Photo: Mark Nozell
Americans stopped truly regarding ourselves some time ago--that is, looking at both the good and the bad of us. Instead, we took refuge in the 2D selfie--a posed self-indulgence to show the world our preferred vision of who we wish to be. This willful ignorance, this pull to indulge our narcissistic fantasies bled into many aspects of our lives. The vacation became less about the experience of place and more about the pictures we could take of ourselves at the place. We fetishized technology beyond a set of new tools, to a lifestyle that bespoke our individual shininess. Online media lives and dies by the click, so clickbait--the cheap, the vulgar, the garish--became most worthy of attention. TV news has 7 minutes of substance and 15 of talking pumpkin stories. We label puerile good vs. evil comic book banalities profound. We heed bullshit from movie stars and ignore facts from scientists. After all, celebrity is a talent, and science is most interesting when there's a billionaire attached to it.
This is Donald Trump's wheelhouse. An ignorant, racist, narcissist, he is so much of us. We revel daily in media vulgarity. How many clicks on that dick-pic? Sex tapes launch careers. We indulge and celebrate our Freudian ids (visited a typical 'comments' section lately?). Why should we take politics any more seriously than we take news, science, or entertainment? It's all just a another potential mirror, and in that mirror, there is no aspect of ourselves that is not beautiful. Through it, we can justify our racism, enshrine our paranoia, and celebrate our ignorance.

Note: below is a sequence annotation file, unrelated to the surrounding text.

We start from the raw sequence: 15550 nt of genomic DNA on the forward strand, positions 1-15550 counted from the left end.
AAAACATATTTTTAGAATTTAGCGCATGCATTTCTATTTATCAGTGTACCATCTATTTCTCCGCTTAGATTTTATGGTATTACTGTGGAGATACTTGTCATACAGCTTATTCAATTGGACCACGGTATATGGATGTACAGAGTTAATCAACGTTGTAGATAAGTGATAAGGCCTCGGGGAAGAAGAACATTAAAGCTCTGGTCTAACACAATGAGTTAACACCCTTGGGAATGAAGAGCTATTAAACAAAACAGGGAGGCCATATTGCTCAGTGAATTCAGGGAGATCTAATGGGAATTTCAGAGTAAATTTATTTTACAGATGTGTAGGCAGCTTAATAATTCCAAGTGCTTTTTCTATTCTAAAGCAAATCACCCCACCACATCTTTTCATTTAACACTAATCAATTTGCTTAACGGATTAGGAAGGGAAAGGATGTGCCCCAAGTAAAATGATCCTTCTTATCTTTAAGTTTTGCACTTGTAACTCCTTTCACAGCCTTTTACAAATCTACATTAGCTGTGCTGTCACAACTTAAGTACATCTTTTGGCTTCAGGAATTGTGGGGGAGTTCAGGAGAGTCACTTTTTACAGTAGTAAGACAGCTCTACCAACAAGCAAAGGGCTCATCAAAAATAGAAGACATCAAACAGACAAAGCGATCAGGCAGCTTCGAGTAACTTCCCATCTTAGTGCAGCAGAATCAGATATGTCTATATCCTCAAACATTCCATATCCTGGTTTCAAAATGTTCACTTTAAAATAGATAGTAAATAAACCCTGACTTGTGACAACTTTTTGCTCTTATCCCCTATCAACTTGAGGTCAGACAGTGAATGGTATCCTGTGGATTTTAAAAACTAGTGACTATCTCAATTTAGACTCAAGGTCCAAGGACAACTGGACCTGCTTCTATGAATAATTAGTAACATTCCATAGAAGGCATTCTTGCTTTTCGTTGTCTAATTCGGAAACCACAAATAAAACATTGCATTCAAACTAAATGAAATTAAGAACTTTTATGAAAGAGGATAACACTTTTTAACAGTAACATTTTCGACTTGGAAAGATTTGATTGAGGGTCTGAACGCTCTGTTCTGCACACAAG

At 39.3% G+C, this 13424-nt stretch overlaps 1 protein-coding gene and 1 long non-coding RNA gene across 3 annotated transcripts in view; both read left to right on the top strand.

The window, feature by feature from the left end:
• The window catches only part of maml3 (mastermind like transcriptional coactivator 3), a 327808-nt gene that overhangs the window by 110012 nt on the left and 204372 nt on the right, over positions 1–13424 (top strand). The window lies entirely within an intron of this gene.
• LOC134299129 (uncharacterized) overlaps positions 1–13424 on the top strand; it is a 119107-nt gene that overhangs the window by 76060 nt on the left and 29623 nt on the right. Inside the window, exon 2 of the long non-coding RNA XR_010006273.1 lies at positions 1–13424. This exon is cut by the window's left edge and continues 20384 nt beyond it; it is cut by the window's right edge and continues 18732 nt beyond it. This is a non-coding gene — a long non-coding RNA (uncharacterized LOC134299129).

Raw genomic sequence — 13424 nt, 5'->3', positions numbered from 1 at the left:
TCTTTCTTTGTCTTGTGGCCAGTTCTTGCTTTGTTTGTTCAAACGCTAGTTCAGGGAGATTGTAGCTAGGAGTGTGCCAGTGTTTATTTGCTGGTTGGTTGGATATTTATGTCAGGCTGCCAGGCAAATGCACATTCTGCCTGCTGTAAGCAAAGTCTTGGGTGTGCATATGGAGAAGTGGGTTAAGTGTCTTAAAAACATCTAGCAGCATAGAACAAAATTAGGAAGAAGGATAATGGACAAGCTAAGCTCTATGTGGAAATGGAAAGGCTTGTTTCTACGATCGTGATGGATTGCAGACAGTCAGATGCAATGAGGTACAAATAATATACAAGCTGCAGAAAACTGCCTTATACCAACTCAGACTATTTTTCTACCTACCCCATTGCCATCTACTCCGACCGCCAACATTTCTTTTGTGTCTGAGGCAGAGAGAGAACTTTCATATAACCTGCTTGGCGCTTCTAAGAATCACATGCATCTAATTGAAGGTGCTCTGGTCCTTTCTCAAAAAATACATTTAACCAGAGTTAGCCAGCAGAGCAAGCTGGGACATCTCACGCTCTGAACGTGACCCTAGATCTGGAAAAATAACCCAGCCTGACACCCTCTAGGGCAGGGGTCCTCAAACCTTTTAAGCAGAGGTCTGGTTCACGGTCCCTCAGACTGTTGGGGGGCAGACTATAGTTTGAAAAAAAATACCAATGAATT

Donald Trump is so right now. He is the outgrowth of our recent obsessions and devolutions. Everything about him is a selfie. He is the most brilliant, the sexiest, the man forever with the most this with the best that. He's an amalgam of every self-help book written in the past 20 years. And many of those who look like him follow devotedly behind, seeing in him their fantasy bests selves--rich, unbound by any norm or convention, free to indulge any verbal tic or idiosyncratic whim, and turning bald-faced lies into mere statements. They envision themselves as inverse twists on the Seinfeld theme--ever-masturbatory Masters of Their Own Domains.
Donald Trump has simply extended the realm of his fantasy. He fashioned his whole life as a vulgar reverie of wealth. Then he pointed a camera at it. He sold it as hotel lifestyle; he sold it as reality show; and now he's selling it as governance. At one time or another, we've all played the game, "If I were king ...." Well, Trump invites white nativists to play that game on the new reality show called Election 2016.
You can't blame a narcissist for being a narcissist. You can, however, blame a significant percentage of the populace, and the majority of one of America's major parties, for confusing a narcissist for a statesman, for confusing their hatreds for policies, for confusing their fantasies of superiority with reality. You can then blame the rest of us for the degree to which we've all played along, for Donald Trump is the barbed hook on a long chain from which we're all perilously dangling.